Tampa Bay Express aims to address region’s congestion

The proposed $3.3 billion Tampa Bay Express project has its critics – especially in areas near downtown Tampa, but it’s a project that’s needed to help relieve regional congestion, according to Ed McKinney, district planning and environmental administrator for District 7 of the Florida Department of Transportation.

“Currently, Tampa/St. Pete ranks seventh in the country for cities of its size for congestion,” McKinney said.

“I don’t have to tell you all, if you’ve driven around the area, we’ve got a lot of congestion, and that hurts us in a lot of ways,” McKinney said, during a recent luncheon meeting of the Central Pasco Chamber of Commerce.

Ed McKinney, district planning and environmental administrator for District 7 of the Florida Department of Transportation, explains why express lanes are needed to relieve regional congestion. (B.C. Manion/Staff Photo)

Ed McKinney, district planning and environmental administrator for District 7 of the Florida Department of Transportation, explains why express lanes are needed to relieve regional congestion.
(B.C. Manion/Staff Photo)

“It hurts us when it comes to attracting new businesses. It hurts us mostly when it comes to attracting new residents,” he said.

People moving into the area want to know that they’ll be able to get to work or wherever they need to go, without being stuck in traffic for a half-hour, he said.

The problem is only going to get worse, as the region’s population increases and more jobs are created, he added.

“In Pasco County, population is expected to grow 97 percent by 2040,” he said. Hillsborough County is expected to grow by 48 percent, and Polk County by 41 percent during the same period.

“Pasco County is expected to grow employment by 200 percent, and that’s huge,” he said. Those workers won’t all be coming from Pasco County, he said. They’ll be heading to Pasco from Hillsborough and Pinellas counties, too.

“People are going to go where the jobs are. That’s what we’re seeing,” McKinney said.

“People say, ‘Why don’t you consider a no-build?’

“This is the no-build, he said, pointing to a graphic projecting future traffic congestion.

“The no-build says you’re ‘fine with 375,000 cars traveling everyday on I-4 (Interstate 4)’, when it only has the capacity of handling just over 125,000.

“It’s says, ‘We’re OK with the downtown interchange only being able to handle 325,000 cars,’ when it can only handle 175,000.

“That’s the challenge that we’re dealing with. That’s the problem that we’re trying to solve,” McKinney said.

The Tampa Bay Express project grew out of the Tampa Interstate Study that started back in the 1980s, McKinney said.

“This plan looked out into the future. What’s the development that’s going to be going on in the region? What’s the congestion pattern? Where are people going to go to work, what they’re going to do for fun, and how are we going to manage all of that traffic?

“How do get these people to move around, to make sure this region is economically viable and able to take on the challenges?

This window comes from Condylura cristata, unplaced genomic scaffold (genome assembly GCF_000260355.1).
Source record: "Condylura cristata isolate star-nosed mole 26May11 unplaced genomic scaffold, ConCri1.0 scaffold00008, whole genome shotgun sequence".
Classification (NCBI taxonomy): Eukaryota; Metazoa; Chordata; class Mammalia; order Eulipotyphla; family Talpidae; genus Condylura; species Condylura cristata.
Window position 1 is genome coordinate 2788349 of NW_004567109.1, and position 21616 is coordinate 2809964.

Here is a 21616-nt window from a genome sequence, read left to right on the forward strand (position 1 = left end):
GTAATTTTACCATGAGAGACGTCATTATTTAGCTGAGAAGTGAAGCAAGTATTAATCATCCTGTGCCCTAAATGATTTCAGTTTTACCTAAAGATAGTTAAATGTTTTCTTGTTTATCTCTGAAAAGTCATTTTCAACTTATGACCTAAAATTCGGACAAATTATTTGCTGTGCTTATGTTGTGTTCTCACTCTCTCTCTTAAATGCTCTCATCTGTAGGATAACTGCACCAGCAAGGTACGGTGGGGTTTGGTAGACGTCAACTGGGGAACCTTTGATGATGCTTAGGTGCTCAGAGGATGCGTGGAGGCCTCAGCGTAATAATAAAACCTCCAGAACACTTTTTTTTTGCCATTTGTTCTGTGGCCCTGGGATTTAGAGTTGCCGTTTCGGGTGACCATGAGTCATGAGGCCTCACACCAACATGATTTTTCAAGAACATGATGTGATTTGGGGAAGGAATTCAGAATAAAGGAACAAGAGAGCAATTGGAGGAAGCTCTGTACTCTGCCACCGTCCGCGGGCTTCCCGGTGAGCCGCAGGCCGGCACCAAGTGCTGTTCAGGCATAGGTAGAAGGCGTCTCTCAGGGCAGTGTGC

“If you’ve lived here, you know that we’ve widened I-4. We just completed I-275 widening. We did the Crosstown Connector project. All of those projects were part of this Tampa Interstate Study.

“It’s an evolving document,” he said.

“Every time you go and build a new piece of it, you look at the traffic and development patterns, and you update your document.

“What we’re going to be doing is adding express lanes, within the interstate, that will be tolled,” he said.

There will still be the same number of general purpose lanes as there are now, but there also will be express lanes, which are tolled.

People who want to make a quicker trip will pay the toll.

For instance, someone who has been late to work repeatedly may use the toll lane to avoid being late again, he said. Or, it might be used by someone in a rush to pick up their child from day care or get to an important business meeting.

“What they’ve seen in Miami is that there is no real pattern for why people use them,” he said.

One thing they have noticed is that people are using them at 2 a.m. or 3 a.m.

When asked why, many said they are doing that to avoid a potential collision with a wrong-way driver, McKinney said.

“The express lanes will be built, in a majority of cases, within the median that is there now,” he said. But, interchanges will need to be reconstructed.

The system is designed to be used for longer distances, such as getting from Brandon to the airport, or to Pinellas County.

There will be access points in the Gateway area of Pinellas County, in the Westshore area, at Tampa International Airport, at several places downtown Tampa, and in the general vicinity of the University of South Florida. There also will be access points in Brandon and Plant City.

“People say, ‘Why don’t you just spend this money on transit? You’re talking about a $3.3 billion project. You could get a lot of transit for that,’” he said.

Transit is important, and it is part of Hillsborough’s long-range transportation plan, but he added, “it’s not the one solution that fixes all of our problems.

“It needs to be a mix of managed lanes, as well as some sort of transit solution,” McKinney said.

Published August 17, 2016

Speak Your Mind

*

%d bloggers like this: